will be diminished the necessity of its becoming
austere. The manner in which the depositories of
my power have used, what the laws have entrusted
to them, justifies my confidence. However, I feel
great satisfaction in announcing to you, that I do
not consider it requisite to continue the prevotal
courts beyond the term fixed for their existence by
the law which created them.
"I have digested, conformably to the charter, :;
law for recruiting. I wish that no privileges shoal I
be sought; that the spirit and dispositions of th At
charter, our true compass, which calls all Frentjb.i
men indiscriminately to offices and employnifut,
should not be illusory, and that the soldier sh s)uld
find no other limit to his honorable career, than
those of his talents and services. If the exec ition
of this salutary law should demand an au-gn enta-
tion in the budget of the war minister, you, ..s the
interpreters of the sentiment of my people, wilit not
hesitate to sanctions atgmentatious; which see Ire to


France that independence and that dignity, without i is reported that a note has been addressed by
which there can be neither king nor nation, the emperor of Russia to the different powers of
"I have detailed to you our difficulties, and the Europe, on the affairs of South America, which has
measures they will require: in conclusion, I shall excited great attention.
direct your attention to objects of a more engaging We have some reports from Mina, via Nachito-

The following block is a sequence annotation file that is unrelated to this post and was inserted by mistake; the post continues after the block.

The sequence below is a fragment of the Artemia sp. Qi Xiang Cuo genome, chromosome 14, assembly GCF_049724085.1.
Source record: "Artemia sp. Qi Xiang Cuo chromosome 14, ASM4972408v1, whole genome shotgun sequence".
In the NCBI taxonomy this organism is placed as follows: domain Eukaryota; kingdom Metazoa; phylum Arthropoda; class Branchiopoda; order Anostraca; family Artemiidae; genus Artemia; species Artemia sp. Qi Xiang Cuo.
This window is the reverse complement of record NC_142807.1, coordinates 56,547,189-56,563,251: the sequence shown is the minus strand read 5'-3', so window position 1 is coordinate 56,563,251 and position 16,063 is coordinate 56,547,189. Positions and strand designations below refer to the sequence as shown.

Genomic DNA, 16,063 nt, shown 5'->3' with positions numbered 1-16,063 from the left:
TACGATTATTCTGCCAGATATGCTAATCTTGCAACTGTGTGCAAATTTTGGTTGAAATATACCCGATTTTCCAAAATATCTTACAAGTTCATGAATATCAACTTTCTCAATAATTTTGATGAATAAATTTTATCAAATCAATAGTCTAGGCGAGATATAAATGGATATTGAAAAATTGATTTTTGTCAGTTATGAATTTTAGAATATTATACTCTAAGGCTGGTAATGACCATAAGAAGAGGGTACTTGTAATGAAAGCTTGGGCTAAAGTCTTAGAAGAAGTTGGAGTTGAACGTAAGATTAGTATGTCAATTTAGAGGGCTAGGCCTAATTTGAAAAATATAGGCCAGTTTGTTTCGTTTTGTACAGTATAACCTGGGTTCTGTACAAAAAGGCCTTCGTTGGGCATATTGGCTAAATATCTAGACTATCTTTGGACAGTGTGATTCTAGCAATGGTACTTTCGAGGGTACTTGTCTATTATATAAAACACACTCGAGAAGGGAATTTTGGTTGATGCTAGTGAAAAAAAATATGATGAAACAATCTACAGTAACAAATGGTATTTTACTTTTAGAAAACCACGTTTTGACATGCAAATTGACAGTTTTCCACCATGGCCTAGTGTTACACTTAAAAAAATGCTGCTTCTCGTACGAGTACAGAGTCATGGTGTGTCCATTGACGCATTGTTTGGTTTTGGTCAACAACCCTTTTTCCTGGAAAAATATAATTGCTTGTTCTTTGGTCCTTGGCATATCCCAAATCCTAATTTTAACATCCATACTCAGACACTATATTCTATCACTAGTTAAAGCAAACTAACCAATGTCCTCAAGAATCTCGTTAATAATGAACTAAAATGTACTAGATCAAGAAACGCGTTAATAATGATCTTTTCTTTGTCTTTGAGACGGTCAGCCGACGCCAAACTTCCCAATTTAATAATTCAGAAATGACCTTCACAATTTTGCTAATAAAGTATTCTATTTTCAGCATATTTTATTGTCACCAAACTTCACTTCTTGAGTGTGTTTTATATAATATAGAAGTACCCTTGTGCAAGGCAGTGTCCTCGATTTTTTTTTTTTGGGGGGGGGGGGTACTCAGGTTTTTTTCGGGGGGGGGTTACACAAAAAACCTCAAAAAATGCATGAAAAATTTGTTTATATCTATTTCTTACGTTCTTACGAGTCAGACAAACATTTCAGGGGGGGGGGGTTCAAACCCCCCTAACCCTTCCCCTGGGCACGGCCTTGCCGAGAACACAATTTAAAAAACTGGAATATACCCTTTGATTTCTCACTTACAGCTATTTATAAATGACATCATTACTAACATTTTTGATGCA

description. Thanks to the peace restored to the ches, one dated at that place Dec. 3, says that "re-
church of France, religion, that eternal basis of all cent news" had been received of him. They speak
felicity, even on earth, will, I doubt not, flourish of his uniform success, and state that he has beaten
amongst us; tranquillity and confidence begin to the royalists on every occasion, having destroyed
re-appear; public credit is strengthening itself; agri- three divisions of them, &c. But yet the news of
culture, commerce, and industry resume their ac- his capture may be true, though we do not believe it.
tivity; new master-pieces of art excite admiration. r.onUIDA.
One of my children is traversing, at this moment, For some important documents respecting the
a part of the kingdom, and in return for sentiments Floridas see page 315.
so deeply engraven on his heart, and manifested From the JVational Intelligencer of Jinuarl, 6.
bv his conduct, he is every where greeted with Despatches received from the commander of the
benedictions; while I, who have but one feeling, forces of the Urited States on our southern border,
the happiness of my people, who am desirous for have brought official information of the occupation
their good alone, of that authority which I shall of Amelia fslandon the 24th ult. by the U. States'